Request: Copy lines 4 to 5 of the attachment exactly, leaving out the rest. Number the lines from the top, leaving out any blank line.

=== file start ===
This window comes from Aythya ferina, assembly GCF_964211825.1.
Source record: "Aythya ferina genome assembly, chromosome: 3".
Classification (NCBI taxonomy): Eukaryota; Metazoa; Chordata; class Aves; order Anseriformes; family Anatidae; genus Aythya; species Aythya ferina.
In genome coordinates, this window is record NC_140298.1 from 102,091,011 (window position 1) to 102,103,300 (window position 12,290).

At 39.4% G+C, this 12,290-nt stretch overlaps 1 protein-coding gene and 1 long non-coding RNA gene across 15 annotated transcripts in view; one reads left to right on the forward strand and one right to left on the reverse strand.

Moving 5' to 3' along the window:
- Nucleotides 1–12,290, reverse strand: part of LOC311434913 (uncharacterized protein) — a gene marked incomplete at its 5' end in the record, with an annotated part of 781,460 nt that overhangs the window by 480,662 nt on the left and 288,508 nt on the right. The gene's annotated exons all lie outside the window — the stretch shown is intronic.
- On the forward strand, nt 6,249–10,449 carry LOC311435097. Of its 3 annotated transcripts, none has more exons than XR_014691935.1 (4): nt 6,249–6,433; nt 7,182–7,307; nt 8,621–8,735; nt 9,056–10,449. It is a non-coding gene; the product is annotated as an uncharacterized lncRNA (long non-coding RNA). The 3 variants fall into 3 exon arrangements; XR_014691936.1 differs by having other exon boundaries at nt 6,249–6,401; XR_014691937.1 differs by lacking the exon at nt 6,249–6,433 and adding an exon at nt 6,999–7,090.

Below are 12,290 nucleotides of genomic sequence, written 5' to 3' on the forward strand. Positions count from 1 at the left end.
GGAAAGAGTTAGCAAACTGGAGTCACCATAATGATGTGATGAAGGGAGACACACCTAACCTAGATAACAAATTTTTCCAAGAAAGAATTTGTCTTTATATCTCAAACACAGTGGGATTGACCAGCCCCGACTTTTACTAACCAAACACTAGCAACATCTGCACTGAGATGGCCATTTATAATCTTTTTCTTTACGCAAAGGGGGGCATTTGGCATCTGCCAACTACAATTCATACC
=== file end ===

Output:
In genome coordinates, this window is record NC_140298.1 from 102,091,011 (window position 1) to 102,103,300 (window position 12,290).

At 39.4% G+C, this 12,290-nt stretch overlaps 1 protein-coding gene and 1 long non-coding RNA gene across 15 annotated transcripts in view; one reads left to right on the forward strand and one right to left on the reverse strand.